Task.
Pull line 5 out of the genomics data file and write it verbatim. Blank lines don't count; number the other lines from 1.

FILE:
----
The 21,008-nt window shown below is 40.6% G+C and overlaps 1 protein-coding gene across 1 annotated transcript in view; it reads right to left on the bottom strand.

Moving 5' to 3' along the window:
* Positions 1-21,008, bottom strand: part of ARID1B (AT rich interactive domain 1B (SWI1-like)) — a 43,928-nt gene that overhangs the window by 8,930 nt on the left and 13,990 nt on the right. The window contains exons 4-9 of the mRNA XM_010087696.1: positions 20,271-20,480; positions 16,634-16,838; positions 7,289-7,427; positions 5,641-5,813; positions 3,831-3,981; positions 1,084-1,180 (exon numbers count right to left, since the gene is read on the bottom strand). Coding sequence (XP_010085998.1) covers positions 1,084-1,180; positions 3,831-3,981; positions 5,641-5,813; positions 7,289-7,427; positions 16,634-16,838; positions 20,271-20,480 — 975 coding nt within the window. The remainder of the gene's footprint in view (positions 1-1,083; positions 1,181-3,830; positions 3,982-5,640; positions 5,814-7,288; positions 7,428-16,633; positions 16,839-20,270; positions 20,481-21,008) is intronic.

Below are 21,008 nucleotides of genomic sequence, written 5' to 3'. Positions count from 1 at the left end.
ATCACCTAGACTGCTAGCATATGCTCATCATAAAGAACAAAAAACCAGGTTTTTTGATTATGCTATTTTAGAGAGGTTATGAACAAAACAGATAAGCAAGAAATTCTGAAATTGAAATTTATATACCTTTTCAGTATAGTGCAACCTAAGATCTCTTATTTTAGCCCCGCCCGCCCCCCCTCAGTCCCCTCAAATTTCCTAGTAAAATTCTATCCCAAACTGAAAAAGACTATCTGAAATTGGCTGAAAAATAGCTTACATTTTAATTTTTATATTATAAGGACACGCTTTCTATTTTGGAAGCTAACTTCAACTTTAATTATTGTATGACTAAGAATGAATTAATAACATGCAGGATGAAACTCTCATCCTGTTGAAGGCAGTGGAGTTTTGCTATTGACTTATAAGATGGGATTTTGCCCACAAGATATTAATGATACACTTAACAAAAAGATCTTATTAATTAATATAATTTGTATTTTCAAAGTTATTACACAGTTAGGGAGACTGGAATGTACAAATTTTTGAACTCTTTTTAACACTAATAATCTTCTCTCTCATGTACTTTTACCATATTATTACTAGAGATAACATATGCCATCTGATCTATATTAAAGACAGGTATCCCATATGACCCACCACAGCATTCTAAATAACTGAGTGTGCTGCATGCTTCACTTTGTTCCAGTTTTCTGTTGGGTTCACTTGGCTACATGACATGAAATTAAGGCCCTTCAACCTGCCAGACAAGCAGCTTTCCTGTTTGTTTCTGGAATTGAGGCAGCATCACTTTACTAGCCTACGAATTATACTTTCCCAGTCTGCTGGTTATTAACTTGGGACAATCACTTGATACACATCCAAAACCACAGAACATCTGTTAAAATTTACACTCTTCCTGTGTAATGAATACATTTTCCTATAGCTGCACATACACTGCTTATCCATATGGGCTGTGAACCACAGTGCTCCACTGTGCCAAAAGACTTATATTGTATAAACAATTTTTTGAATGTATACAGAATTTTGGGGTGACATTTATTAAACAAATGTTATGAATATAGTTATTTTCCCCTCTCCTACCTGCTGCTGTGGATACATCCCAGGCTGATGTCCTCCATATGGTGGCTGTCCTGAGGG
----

ATCACCTAGACTGCTAGCATATGCTCATCATAAAGAACAAAAAACCAGGTTTTTTGATTATGCTATTTTAGAGAGGTTATGAACAAAACAGATAAGCAAGAAATTCTGAAATTGAAATTTATATACCTTTTCAGTATAGTGCAACCTAAGATCTCTTATTTTAGCCCCGCCCGCCCCCCCTCAGTCCCCTCAAATTTCCTAGTAAAATTCTATCCCAAACTGAAAAAGACTATCTGAAATTGGCTGAAAAATAGCTTACATTTTAATTTTTATATTATAAGGACACGCTTTCTATTTTGGAAGCTAACTTCAACTTTAATTATTGTATGACTAAGAATGAATTAATAACATGCAGGATGAAACTCTCATCCTGTTGAAGGCAGTGGAGTTTTGCTATTGACTTATAAGATGGGATTTTGCCCACAAGATATTAATGATACACTTAACAAAAAGATCTTATTAATTAATATAATTTGTATTTTCAAAGTTATTACACAGTTAGGGAGACTGGAATGTACAAATTTTTGAACTCTTTTTAACACTAATAATCTTCTCTCTCATGTACTTTTACCATATTATTACTAGAGATAACATATGCCATCTGATCTATATTAAAGACAGGTATCCCATATGACCCACCACAGCATTCTAAATAACTGAGTGTGCTGCATGCTTCACTTTGTTCCAGTTTTCTGTTGGGTTCACTTGGCTACATGACATGAAATTAAGGCCCTTCAACCTGCCAGACAAGCAGCTTTCCTGTTTGTTTCTGGAATTGAGGCAGCATCACTTTACTAGCCTACGAATTATACTTTCCCAGTCTGCTGGTTATTAACTTGGGACAATCACTTGATACACATCCAAAACCACAGAACATCTGTTAAAATTTACACTCTTCCTGTGTAATGAATACATTTTCCTATAGCTGCACATACACTGCTTATCCATATGGGCTGTGAACCACAGTGCTCCACTGTGCCAAAAGACTTATATTGTATAAACAATTTTTTGAATGTATACAGAATTTTGGGGTGACATTTATTAAACAAATGTTATGAATATAGTTATTTTCCCCTCTCCTACCTGCTGCTGTGGATACATCCCAGGCTGATGTCCTCCATATGGTGGCTGTCCTGAGGG